Department of Energy Argonne National Laboratory Office of Science NEWTON's Homepage NEWTON's Homepage
NEWTON, Ask A Scientist!
NEWTON Home Page NEWTON Teachers Visit Our Archives Ask A Question How To Ask A Question Question of the Week Our Expert Scientists Volunteer at NEWTON! Frequently Asked Questions Referencing NEWTON About NEWTON About Ask A Scientist Education At Argonne Sun Mass Loss, Gravitation, Planetary Orbits
Name: Ankit
Status: student
Grade: 9-12
Country: India
Date: N/A 

As we know that our sun continuously emits radiation, thus I think from the past billions of years, it must have lost its fraction of mass according to the energy-mass relationship. Hence, the gravitational field should be weaker by some fraction. Has the orbital path of Earth or other planets changed because of this, and if so, what would be their shape?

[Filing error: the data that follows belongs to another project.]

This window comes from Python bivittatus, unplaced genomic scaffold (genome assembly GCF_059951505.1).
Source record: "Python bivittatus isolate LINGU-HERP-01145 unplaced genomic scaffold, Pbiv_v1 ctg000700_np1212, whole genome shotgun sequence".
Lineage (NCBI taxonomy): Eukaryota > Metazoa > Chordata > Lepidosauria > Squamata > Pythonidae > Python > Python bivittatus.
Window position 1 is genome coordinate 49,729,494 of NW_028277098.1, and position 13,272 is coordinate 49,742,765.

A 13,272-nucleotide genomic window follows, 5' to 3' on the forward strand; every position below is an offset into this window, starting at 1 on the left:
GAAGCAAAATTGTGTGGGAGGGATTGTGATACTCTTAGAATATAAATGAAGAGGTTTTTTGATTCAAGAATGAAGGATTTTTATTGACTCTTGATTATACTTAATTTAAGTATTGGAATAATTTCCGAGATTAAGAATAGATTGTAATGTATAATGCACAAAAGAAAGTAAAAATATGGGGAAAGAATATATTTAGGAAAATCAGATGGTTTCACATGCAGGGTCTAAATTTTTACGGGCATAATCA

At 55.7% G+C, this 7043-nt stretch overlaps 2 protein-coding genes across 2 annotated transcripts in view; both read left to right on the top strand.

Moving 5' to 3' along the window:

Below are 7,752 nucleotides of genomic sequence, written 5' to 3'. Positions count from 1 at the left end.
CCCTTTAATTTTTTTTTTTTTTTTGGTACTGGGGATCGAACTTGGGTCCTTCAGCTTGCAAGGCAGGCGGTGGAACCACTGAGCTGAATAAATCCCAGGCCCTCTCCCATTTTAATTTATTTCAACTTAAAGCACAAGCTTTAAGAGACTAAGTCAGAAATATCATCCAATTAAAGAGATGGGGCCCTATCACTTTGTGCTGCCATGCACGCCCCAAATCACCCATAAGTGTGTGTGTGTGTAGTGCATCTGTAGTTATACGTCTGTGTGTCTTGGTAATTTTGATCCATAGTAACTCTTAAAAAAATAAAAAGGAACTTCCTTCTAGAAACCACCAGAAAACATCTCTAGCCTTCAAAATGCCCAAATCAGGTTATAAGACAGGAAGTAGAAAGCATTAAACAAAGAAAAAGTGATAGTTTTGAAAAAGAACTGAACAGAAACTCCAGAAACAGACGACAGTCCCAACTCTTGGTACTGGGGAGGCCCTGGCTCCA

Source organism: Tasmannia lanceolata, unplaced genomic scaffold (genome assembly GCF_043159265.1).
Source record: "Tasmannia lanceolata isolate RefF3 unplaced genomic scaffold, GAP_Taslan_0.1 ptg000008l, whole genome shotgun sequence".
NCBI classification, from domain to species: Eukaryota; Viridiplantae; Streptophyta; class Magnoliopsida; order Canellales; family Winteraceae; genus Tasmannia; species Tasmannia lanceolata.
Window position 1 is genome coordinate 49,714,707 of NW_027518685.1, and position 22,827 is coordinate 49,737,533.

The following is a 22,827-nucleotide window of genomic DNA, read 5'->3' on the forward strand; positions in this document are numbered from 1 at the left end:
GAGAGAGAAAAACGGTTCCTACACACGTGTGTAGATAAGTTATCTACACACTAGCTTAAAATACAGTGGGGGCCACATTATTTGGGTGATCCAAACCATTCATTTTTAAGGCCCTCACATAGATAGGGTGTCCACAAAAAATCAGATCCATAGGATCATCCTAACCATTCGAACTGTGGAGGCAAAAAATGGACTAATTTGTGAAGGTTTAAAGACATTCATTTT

Yes, you are right, the sun is slowly losing mass, but the amount is too small to make any difference in our everyday lives. The National Institute Standards and Testing (NIST) keeps highly accurate track of time, and only very tiny adjustments to the length of days or years must be made (and the Sun's changing mass only accounts for part of that change). The shape of the Earth's orbit is an ellipse - which is a function of gravitation. Although the distance to the sun might change with the Sun's mass, the fact that it is elliptical would not.

Hope this helps,
Burr Zimmerman

Click here to return to the Physics Archives

NEWTON is an electronic community for Science, Math, and Computer Science K-12 Educators, sponsored and operated by Argonne National Laboratory's Educational Programs, Andrew Skipor, Ph.D., Head of Educational Programs.

For assistance with NEWTON contact a System Operator (, or at Argonne's Educational Programs

Educational Programs
Building 360
9700 S. Cass Ave.
Argonne, Illinois
60439-4845, USA
Update: June 2012
Weclome To Newton

Argonne National Laboratory